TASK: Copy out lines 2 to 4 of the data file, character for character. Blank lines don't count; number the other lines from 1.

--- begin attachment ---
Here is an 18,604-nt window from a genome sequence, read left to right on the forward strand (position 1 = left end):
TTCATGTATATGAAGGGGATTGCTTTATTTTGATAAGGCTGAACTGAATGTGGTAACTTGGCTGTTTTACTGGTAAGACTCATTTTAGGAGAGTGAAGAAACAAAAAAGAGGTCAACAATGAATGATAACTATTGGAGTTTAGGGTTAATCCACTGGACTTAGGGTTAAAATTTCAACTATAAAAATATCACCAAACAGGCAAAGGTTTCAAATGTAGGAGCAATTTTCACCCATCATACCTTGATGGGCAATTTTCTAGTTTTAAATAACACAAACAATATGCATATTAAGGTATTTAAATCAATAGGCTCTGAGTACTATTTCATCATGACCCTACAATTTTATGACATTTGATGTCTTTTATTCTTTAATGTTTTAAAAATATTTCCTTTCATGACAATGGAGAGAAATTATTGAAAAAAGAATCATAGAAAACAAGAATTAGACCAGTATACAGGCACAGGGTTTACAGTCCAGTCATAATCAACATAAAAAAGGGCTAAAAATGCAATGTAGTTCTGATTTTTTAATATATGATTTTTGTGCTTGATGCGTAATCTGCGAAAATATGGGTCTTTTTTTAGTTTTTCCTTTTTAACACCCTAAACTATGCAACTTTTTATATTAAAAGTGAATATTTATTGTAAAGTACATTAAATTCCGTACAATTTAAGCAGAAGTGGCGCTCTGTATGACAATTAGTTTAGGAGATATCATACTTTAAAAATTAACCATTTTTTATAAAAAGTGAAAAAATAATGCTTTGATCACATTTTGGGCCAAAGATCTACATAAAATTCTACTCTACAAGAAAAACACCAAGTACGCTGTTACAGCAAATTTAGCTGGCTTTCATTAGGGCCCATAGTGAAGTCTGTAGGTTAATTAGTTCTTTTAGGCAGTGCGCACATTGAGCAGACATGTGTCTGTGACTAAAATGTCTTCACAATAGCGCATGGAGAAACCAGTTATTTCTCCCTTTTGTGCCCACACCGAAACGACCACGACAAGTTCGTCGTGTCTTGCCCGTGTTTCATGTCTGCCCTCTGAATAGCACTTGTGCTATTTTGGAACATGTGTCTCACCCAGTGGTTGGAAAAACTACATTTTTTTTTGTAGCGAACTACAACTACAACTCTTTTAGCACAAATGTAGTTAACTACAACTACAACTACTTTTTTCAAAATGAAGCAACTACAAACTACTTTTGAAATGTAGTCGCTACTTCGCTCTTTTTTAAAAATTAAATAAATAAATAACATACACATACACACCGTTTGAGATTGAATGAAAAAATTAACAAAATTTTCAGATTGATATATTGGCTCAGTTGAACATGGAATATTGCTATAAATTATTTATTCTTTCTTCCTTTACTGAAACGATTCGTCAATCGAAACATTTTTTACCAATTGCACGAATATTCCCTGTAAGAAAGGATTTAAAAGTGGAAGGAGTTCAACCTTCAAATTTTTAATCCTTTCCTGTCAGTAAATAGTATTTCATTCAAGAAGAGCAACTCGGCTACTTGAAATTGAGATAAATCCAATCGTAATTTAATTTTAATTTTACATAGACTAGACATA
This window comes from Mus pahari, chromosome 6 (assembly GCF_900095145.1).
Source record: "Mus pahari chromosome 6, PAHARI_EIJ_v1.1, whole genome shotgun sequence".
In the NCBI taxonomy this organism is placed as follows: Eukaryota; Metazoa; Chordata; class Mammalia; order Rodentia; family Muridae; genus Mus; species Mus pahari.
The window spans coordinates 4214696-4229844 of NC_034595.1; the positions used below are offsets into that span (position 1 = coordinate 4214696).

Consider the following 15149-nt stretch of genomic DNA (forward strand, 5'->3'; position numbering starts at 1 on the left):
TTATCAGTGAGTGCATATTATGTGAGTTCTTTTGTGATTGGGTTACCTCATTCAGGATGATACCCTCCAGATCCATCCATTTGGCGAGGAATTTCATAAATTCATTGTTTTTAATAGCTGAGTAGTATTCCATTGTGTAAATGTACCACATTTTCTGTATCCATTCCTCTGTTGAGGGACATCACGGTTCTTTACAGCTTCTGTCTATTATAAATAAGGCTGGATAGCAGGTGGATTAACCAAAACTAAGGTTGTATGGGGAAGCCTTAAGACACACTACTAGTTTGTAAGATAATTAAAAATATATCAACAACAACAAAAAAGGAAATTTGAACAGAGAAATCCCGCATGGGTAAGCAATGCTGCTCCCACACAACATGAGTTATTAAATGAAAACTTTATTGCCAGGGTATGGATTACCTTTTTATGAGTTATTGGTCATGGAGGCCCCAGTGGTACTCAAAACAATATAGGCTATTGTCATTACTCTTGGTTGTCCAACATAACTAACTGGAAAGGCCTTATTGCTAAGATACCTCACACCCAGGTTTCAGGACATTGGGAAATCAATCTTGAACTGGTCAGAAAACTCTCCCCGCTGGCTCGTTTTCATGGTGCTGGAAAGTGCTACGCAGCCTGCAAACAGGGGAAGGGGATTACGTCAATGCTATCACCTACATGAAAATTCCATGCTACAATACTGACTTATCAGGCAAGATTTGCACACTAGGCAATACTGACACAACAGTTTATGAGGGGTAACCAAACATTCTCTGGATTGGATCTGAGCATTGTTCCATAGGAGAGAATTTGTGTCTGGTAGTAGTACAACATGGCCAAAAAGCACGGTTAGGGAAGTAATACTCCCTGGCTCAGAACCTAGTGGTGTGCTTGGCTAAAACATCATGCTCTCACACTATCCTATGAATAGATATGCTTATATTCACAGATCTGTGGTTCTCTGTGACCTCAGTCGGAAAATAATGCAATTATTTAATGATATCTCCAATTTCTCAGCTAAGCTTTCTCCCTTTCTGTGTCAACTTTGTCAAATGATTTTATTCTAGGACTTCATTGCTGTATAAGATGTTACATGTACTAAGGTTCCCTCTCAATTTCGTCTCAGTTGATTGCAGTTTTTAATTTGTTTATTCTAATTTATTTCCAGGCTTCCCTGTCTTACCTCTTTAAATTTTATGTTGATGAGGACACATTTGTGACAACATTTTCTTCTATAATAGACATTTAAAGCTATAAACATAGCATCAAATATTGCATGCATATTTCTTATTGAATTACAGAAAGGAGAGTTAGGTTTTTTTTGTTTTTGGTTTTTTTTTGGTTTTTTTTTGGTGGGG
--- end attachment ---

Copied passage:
TTCATGTATATGAAGGGGATTGCTTTATTTTGATAAGGCTGAACTGAATGTGGTAACTTGGCTGTTTTACTGGTAAGACTCATTTTAGGAGAGTGAAGAAACAAAAAAGAGGTCAACAATGAATGATAACTATTGGAGTTTAGGGTTAATCCACTGGACTTAGGGTTAAAATTTCAACTATAAAAATATCACCAAACAGGCAAAGGTTTCAAATGTAGGAGCAATTTTCACCCATCATACCTTGATGGGCAATTTTCTAGTTTTAAATAACACAAACAATATGCATATTAAGGTATTTAAATCAATAGGCTCTGAGTACTATTTCATCATGACCCTACAATTTTATGACATTTGATGTCTTTTATTCTTTAATGTTTTAAAAATATTTCCTTTCATGACAATGGAGAGAAATTATTGAAAAAAGAATCATAGAAAACAAGAATTAGACCAGTATACAGGCACAGGGTTTACAGTCCAGTCATAATCAACATAAAAAAGGGCTAAAAATGCAATGTAGTTCTGATTTTTTAATATATGATTTTTGTGCTTGATGCGTAATCTGCGAAAATATGGGTCTTTTTTTAGTTTTTCCTTTTTAACACCCTAAACTATGCAACTTTTTATATTAAAAGTGAATATTTATTGTAAAGTACATTAAATTCCGTACAATTTAAGCAGAAGTGGCGCTCTGTATGACAATTAGTTTAGGAGATATCATACTTTAAAAATTAACCATTTTTTATAAAAAGTGAAAAAATAATGCTTTGATCACATTTTGGGCCAAAGATCTACATAAAATTCTACTCTACAAGAAAAACACCAAGTACGCTGTTACAGCAAATTTAGCTGGCTTTCATTAGGGCCCATAGTGAAGTCTGTAGGTTAATTAGTTCTTTTAGGCAGTGCGCACATTGAGCAGACATGTGTCTGTGACTAAAATGTCTTCACAATAGCGCATGGAGAAACCAGTTATTTCTCCCTTTTGTGCCCACACCGAAACGACCACGACAAGTTCGTCGTGTCTTGCCCGTGTTTCATGTCTGCCCTCTGAATAGCACTTGTGCTATTTTGGAACATGTGTCTCACCCAGTGGTTGGAAAAACTACATTTTTTTTTGTAGCGAACTACAACTACAACTCTTTTAGCACAAATGTAGTTAACTACAACTACAACTACTTTTTTCAAAATGAAGCAACTACAAACTACTTTTGAAATGTAGTCGCTACTTCGCTCTTTTTTAAAAATTAAATAAATAAATAACATACACATACACACCGTTTGAGATTGAATGAAAAAATTAACAAAATTTTCAGATTGATATATTGGCTCAGTTGAACATGGAATATTGCTATAAATTATTTATTCTTTCTTCCTTTACTGAAACGATTCGTCAATCGAAACATTTTTTACCAATTGCACGAATATTCCCTGTAAGAAAGGATTTAAAAGTGGAAGGAGTTCAACCTTCAAATTTTTAATCCTTTCCTGTCAGTAAATAGTATTTCATTCAAGAAGAGCAACTCGGCTACTTGAAATTGAGATAAATCCAATCGTAATTTAATTTTAATTTTACATAGACTAGACATA
This window comes from Mus pahari, chromosome 6 (assembly GCF_900095145.1).
Source record: "Mus pahari chromosome 6, PAHARI_EIJ_v1.1, whole genome shotgun sequence".